About Melissa

generally in love with things Celtic, mythological, fantastic, sharp and pointy, cute and fuzzy, intellectual, snarky, cheerful, or some combination thereof. Such things as sarcastic bunnies wielding claymores might come to mind...

Posted on March 26, 2014, in George MacDonald, Humor, Inspiration, Language, Lantern Hollow Press, Lantern Hollow Press Authors, Melissa Rogers, Words, Writing Hints and Helps and tagged , , , , , , , , . Bookmark the permalink. 3 Comments.

  1. *clears throat* I’ll rap your knuckles with a ruler if you call “ain’t” a travesty again. It is a conjunction with a lineage that goes back several hundred years, at least, and was used by highly educated men and women as well as the uneducated. It is pervasive because it is functional, succinct, and even has a nice ring to it (yes, that last bit is subjective) ;P

    Soap-box time! 😀
    So, prejudice against regional dialects is pervasive throughout humanity, but I think it is one of our most block-headed ideas. It crops up as just one more way to categorize and despise large portions of humanity. Yes, standardized language and correctness are useful, but dismissing consistent speech-patterns that do not conform to the ‘standard’ as incorrect is rather arrogant. Despising them is nothing short of a prejudice.

    I’m speaking as someone who was raised to be a grammar-snob. I used to cringe at phrases like “that ain’t nothing” or “What you want?”

    The more I have learned about grammar and language, the more I’ve been bled of my prejudices. For all its usefulness (and I do support teaching it), our standard grammar is derived from colloquial usage and occasional arbitrary decisions. Why, for instance, do older standards counsel against ending sentences with prepositions? Because ending a sentence with a preposition is incorrect in Latin. It is an issue of style over meaning.

    So I guess my point is this: Standard grammar is very useful, and should be taught and maintained. It is not, however, more “correct” than colloquial patterns of speech and, as such, should not be used as a measuring-stick against them. I would not use “ain’t” or a double-negative in a formal letter or an essay, but I’ll speak them when appropriate and use them in informal writing in what is, for my regional dialect, a correct form. Because, for the record, a double negative is a negative. It is consistent, and in the dialects that use it, never means a positive. I ain’t never gonna back down from that, neither. 😉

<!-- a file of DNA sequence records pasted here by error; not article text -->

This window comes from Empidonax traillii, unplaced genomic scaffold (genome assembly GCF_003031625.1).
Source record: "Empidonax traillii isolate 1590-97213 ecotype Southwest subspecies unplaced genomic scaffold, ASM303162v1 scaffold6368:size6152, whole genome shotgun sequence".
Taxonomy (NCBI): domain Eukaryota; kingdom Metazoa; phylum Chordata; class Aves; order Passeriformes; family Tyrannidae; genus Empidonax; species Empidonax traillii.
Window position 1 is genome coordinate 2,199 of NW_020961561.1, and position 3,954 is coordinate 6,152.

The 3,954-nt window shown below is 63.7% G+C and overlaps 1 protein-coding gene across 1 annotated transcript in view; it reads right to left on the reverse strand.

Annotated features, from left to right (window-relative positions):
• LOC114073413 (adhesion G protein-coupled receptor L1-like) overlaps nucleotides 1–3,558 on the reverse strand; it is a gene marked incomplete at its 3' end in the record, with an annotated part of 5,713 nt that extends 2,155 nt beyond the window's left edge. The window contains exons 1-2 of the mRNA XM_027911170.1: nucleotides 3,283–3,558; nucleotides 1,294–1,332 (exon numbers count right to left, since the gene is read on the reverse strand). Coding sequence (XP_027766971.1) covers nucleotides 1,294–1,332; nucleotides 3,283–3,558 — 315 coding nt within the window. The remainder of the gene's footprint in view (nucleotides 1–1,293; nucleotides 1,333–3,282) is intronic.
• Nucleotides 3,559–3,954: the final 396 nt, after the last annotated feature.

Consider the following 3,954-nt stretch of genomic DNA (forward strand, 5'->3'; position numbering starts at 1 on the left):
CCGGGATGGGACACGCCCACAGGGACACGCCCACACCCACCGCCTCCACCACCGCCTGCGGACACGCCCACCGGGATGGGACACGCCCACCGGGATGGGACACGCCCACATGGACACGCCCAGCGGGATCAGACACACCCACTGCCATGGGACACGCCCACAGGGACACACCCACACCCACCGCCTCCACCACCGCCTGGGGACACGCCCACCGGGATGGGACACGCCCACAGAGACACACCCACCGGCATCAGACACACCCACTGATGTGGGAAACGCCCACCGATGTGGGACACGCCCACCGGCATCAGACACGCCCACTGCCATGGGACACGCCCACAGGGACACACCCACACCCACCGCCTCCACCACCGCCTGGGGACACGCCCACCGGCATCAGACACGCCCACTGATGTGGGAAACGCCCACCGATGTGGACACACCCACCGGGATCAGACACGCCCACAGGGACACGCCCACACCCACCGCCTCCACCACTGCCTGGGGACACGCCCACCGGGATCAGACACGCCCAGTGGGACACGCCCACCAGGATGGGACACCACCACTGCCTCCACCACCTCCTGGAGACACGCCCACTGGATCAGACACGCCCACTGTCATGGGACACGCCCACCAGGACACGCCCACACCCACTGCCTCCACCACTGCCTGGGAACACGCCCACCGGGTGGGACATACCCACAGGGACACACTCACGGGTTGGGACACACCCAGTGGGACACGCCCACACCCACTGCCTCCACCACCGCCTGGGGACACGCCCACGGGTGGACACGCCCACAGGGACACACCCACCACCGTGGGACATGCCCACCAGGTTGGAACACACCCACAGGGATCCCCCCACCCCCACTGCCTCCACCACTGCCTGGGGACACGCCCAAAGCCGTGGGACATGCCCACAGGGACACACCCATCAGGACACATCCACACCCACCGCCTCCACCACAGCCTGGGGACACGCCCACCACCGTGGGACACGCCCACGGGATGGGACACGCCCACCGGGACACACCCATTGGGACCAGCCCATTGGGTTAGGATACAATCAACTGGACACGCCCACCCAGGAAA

As a side-note, I agree with you that there is still such a thing as incorrect grammar, such as confusing their, there and they’re. That is different from colloquial patterns that have consistent form and meaning.

    Aaaaand dismounting soap box. Sorry ’bout that. I rant because I care and because I’m talking to people who care, too.

    Aside from that blip, I love this post! For one thing, you quoted George MacDonald, which, as you probably know by now, always makes me smile.
    Also, I agree that rich and creative word-use has its place in our writing and that the living nature of our language is a fascinating thing.

    Some battles will be lost, I fear. “Literally” is mostly dead already, as is “awesome.” I grieve when I see words turned into ghosts. But having and using broad and interesting vocabularies can go a long way to broadening the word-richness of others. Thank you for posting this! And I am a little sorry for ranting at you. Hopefully, you know I like you. 🙂